The brand name or label is not necessarily a reliable guide to what chemical(s) a product contains. Two packets labelled “Benzo” may contain completely different substances of vastly different strengths. Users do not know what chemicals they are taking and if they do need medical treatment, hospitals find it difficult to find out what drug has been taken and how to treat the patient.
Johann Grundlingh, an A&E consultant and a spokesman for the Royal College of Emergency Medicine, told the BBC his members are still seeing the same number of people needing treatment because of former legal highs than before the ban.
“There is a new drug hitting the market about every week.
“So people are presenting with a myriad of signs that have not been seen before.
“It can be anything from feeling unwell, to mild confusion to the extremes like coma and, sometimes, even death.”
Myth 3 – “Lots of young people are taking these drugs”
As with any other behaviour, people’s decisions about substance use are influenced by what they believe is normal and accepted amongst their peer group. Research shows that young people consistently tend to overestimate both the prevalence of drug use and how acceptable others their age perceive it to be. This matters because perceptions of social norms can shape behaviour.
The latest figures from the 2016 EMCDDA Drug Report indicates that only 3% of young people aged 15-24 took NPS in the last year:
Tips for Parents
- Like any drug, it’s important to not scare your children with a barrage of horror stories. This tactic can make young people blasé about the dangers of substances. They believe that these horror scenarios will not happen to them.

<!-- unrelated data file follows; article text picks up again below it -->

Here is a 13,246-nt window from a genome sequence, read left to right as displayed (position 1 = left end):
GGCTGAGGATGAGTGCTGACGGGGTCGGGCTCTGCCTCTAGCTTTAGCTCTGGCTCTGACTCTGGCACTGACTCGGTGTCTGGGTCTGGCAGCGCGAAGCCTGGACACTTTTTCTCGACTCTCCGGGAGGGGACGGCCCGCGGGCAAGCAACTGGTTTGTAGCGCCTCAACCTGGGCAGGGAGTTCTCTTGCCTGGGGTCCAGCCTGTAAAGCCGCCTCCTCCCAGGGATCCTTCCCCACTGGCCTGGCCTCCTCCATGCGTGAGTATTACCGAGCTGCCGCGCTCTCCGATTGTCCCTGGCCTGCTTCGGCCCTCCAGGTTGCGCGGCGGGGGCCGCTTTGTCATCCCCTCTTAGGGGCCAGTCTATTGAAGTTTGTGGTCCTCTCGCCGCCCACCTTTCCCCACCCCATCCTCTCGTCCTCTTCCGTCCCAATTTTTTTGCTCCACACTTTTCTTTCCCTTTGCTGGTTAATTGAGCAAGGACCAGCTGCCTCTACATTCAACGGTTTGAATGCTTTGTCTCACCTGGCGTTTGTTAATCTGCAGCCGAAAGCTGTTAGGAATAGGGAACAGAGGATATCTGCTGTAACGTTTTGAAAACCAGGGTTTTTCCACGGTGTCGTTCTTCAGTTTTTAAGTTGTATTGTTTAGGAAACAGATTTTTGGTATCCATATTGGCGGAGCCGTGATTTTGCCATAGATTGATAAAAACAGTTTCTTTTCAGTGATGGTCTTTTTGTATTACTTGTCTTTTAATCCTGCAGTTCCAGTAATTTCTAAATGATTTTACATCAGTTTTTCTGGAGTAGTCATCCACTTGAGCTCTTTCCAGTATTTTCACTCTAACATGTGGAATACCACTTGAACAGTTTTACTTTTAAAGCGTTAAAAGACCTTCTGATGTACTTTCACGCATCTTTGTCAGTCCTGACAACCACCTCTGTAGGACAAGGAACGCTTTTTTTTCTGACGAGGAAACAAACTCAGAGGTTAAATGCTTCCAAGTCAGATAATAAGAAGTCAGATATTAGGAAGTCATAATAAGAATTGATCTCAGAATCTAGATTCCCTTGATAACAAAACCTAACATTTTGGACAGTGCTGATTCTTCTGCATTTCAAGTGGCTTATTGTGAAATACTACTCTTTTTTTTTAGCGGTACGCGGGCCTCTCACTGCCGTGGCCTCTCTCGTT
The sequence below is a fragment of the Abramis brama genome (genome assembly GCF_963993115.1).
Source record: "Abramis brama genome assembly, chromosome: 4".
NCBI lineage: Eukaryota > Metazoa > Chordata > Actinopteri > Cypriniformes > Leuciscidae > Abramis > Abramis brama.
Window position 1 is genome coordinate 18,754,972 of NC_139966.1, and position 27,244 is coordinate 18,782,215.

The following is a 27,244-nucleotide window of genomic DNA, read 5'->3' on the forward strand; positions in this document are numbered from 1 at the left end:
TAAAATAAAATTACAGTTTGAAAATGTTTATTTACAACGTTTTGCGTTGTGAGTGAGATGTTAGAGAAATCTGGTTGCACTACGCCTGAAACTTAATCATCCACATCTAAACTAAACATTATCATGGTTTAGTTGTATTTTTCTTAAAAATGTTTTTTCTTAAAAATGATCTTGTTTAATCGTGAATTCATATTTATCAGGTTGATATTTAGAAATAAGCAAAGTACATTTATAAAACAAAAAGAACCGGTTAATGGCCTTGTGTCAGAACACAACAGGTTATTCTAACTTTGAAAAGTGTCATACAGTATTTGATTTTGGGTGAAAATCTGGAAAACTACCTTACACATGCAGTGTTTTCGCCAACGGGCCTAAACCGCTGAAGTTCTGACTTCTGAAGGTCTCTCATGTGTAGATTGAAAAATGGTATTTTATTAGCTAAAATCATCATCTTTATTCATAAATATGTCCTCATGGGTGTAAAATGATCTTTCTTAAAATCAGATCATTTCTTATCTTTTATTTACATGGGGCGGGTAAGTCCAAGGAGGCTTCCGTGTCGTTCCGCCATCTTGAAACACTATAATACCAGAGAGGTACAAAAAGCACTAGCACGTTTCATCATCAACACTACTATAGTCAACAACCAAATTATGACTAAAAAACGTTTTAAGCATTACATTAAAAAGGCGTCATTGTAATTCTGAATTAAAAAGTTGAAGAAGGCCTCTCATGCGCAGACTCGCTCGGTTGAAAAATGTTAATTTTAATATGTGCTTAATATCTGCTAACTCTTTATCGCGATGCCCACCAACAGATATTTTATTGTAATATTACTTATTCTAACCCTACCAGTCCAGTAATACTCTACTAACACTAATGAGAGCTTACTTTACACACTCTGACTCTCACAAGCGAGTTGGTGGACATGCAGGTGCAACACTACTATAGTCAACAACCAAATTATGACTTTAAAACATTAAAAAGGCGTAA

- Start discussion early, and keep talking so it doesn’t suddenly come up as a big thing.
- Remind your child that, despite media stories, taking drugs is not the norm and most young people don’t think it is. Don’t echo messages in the media that overhype drug use among young people, since these can reinforce the idea that “everyone’s doing it”
- Find time to talk about all the big issues. Try to have family meals regularly: this is a crucial chance for parents and young people to talk. And that may include a discussion about drinking and drugs.
- Find out what your child’s school is doing about alcohol and drug education. Can you help reinforce knowledge, skills and attitudes?
- Remember: these drugs are now illegal thanks to the Psychoactive Substances Act. Make sure your child knows this and understands the legal consequences as well as the health risks of taking these drugs.
Why Not Find Out?
Why Not Find Out is a website which provides information about NPS as well as their harms and history, legality and how to stay safe. WNFO was developed by The Angelus Foundation, which merged with Mentor in October 2016.
A brief history of NPS
Timed to coincide with the Psychoactive Substances Act coming into law, a new publication from DrugWise was produced to provide a brief history of legal highs, authored by Harry Shapiro (formerly of DrugScope): “NPS Come of Age: A UK overview”